I read an interesting article on Umpf’s blog earlier this morning, a summary of a PR/Blogger outreach event they attended earlier in the month. Hosted by Econsultancy’s Vicki Chowney and featuring a panel of three public relations professionals and three bloggers, a series of best practice discussions ensued on the topic of PR/Blogger relationships.
The panel highlighted the sad truth that there are a lot of PRs who don’t appear to understand basic human communication, evident in their contact with bloggers. Unfortunately, this is the sad truth within the PR industry as a whole. To be any good at PR does require the very highest level of communication skills, something I will write about in the near future.
In reference to some of the best practice tips the panel highlighted, I do have a few thoughts to add.
I agree with the need for bloggers to be open and honest with their traffic statistics, but only if the blogger is either being paid, or receiving something in exchange for writing. There are a number of great tools that can provide backlink information and traffic stats, such as Majestic SEO*.
I don’t believe that PRs need to get to know bloggers on a personal level, but they are right in that, much the same as if you were to target a journalist, you need to know the publication or blog, its content and its target audience before contacting them.
I agree again with the need to tailor the angle of the story, something that agencies should naturally be able to do when selling into any publication, always answering the question of why is it relevant to their audience. However, there is the argument that as writers, bloggers should be able to add their own angle to the story, as long as they are provided with as much information as possible.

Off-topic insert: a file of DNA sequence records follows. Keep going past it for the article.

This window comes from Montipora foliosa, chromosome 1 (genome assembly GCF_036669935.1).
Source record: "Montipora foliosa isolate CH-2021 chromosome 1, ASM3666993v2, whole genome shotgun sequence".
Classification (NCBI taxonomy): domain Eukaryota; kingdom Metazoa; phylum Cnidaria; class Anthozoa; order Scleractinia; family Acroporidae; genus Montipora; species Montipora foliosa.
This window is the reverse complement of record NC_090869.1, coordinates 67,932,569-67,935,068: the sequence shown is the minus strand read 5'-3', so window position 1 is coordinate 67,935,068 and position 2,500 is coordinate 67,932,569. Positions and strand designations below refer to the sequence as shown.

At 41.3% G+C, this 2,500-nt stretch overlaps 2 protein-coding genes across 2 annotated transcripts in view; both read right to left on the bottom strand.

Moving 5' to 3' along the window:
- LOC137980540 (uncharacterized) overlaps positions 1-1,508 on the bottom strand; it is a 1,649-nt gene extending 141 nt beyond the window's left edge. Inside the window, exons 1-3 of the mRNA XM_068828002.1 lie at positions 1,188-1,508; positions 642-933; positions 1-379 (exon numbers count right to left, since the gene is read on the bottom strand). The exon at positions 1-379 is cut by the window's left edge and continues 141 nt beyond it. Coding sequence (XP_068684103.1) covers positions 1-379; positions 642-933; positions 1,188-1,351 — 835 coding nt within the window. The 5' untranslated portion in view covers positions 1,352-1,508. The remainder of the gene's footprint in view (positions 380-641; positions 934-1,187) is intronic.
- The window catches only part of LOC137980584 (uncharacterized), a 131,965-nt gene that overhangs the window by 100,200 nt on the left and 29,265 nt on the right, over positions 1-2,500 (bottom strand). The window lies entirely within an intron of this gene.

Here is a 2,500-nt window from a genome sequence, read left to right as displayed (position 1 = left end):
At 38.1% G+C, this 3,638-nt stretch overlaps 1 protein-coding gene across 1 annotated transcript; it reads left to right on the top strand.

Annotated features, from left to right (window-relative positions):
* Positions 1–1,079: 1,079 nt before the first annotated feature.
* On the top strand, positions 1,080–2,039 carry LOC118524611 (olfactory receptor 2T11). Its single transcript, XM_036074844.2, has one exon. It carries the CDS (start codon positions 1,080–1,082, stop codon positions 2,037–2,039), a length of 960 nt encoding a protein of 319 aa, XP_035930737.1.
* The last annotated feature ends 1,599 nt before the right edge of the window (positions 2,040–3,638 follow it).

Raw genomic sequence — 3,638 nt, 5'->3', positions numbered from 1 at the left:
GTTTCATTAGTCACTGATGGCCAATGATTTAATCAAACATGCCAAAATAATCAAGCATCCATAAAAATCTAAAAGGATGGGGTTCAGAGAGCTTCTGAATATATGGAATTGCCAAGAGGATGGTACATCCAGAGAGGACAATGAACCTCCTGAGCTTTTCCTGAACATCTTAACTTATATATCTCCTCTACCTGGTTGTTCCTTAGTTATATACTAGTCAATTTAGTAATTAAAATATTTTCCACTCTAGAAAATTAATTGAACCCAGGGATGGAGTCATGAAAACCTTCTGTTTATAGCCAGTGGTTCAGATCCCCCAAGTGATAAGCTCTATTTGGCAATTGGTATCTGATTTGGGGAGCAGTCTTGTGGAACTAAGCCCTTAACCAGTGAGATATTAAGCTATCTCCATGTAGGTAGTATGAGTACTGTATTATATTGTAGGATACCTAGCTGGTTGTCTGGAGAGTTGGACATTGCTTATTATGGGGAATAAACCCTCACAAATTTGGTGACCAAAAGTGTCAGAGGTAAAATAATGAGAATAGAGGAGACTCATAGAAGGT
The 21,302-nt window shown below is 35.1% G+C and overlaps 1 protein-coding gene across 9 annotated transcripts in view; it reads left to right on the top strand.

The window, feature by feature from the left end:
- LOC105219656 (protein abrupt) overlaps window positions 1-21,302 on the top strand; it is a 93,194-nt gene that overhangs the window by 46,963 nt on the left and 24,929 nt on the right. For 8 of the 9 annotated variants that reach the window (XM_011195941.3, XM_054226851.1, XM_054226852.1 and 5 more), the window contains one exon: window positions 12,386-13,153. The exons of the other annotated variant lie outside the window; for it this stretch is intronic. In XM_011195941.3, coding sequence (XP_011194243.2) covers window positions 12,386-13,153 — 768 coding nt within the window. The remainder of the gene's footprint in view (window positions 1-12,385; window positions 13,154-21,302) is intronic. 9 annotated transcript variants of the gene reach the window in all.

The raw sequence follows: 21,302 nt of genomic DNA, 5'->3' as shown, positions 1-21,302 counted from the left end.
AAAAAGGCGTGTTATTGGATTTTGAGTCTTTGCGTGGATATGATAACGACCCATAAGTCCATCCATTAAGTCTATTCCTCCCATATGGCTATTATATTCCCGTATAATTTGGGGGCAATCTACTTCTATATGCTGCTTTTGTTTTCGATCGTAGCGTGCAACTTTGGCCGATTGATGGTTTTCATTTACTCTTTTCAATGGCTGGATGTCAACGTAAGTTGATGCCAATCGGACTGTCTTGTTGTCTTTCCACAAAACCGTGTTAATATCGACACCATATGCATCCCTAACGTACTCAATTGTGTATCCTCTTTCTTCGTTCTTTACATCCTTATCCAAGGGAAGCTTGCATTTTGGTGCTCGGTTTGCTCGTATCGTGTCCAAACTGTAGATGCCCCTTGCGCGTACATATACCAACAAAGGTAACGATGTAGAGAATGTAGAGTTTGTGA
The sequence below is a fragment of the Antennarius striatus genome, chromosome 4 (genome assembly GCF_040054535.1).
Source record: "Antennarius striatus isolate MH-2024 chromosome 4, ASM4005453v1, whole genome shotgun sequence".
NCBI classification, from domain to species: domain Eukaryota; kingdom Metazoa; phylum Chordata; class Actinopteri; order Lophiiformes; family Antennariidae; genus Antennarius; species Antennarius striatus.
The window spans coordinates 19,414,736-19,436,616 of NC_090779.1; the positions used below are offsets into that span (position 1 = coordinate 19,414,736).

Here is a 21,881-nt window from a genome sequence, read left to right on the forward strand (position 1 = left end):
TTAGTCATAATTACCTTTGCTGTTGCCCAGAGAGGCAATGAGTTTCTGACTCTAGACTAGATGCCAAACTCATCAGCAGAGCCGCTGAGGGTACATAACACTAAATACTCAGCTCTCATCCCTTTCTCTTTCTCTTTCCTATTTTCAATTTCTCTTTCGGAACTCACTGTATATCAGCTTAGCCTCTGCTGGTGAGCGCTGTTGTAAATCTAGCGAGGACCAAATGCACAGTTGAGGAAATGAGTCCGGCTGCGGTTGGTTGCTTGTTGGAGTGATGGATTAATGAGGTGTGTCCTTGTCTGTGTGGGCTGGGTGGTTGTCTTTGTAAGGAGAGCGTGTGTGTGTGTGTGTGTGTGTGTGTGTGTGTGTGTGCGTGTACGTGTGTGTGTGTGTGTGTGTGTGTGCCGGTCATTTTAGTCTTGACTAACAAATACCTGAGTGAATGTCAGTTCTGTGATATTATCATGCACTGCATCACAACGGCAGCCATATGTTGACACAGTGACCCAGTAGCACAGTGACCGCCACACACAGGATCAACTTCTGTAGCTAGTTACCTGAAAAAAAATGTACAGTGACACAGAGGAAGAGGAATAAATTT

The debate of to pay or not to pay stems down to finding that middle gap. Yes, there are some blogs that receive a much greater level of traffic, and if the prize is not of high enough value, a monetary value for posting the competition should be attached. Whether it be a blog or publication, as the readership increases, so too does the value of advertising within that publication. Likewise, not all blogs should be able to demand a placement fee outright.
In an ideal world, you would reach a point where the costs and benefits for both parties are equal. Upon analysis of the costs of the agency’s time spent on pitching, as well as the value of the prize and the quality of the placement their competition will get, accompanied with the blogger’s increase in traffic and thus the increase in net worth of their blog, a middle ground should be reached.
This is, of course, the ideal world scenario. Unfortunately, not all bloggers are experienced journalists or really understand agencies and what they need to achieve out of their work. Likewise, not all agencies are any good.
If there is one thing that needs be taken away from this, it is that people really do need to start focusing on basic human communication, recognising that it is in fact a human on the other end of the telephone or email that you are dealing with, reaching that middle ground where both parties are gaining from this relationship.
*disclosure – Majestic SEO are a partner with Receptional, and a client, but they do have the world’s largest commercially available backlink data index, so I’ve no problems with recommending them here!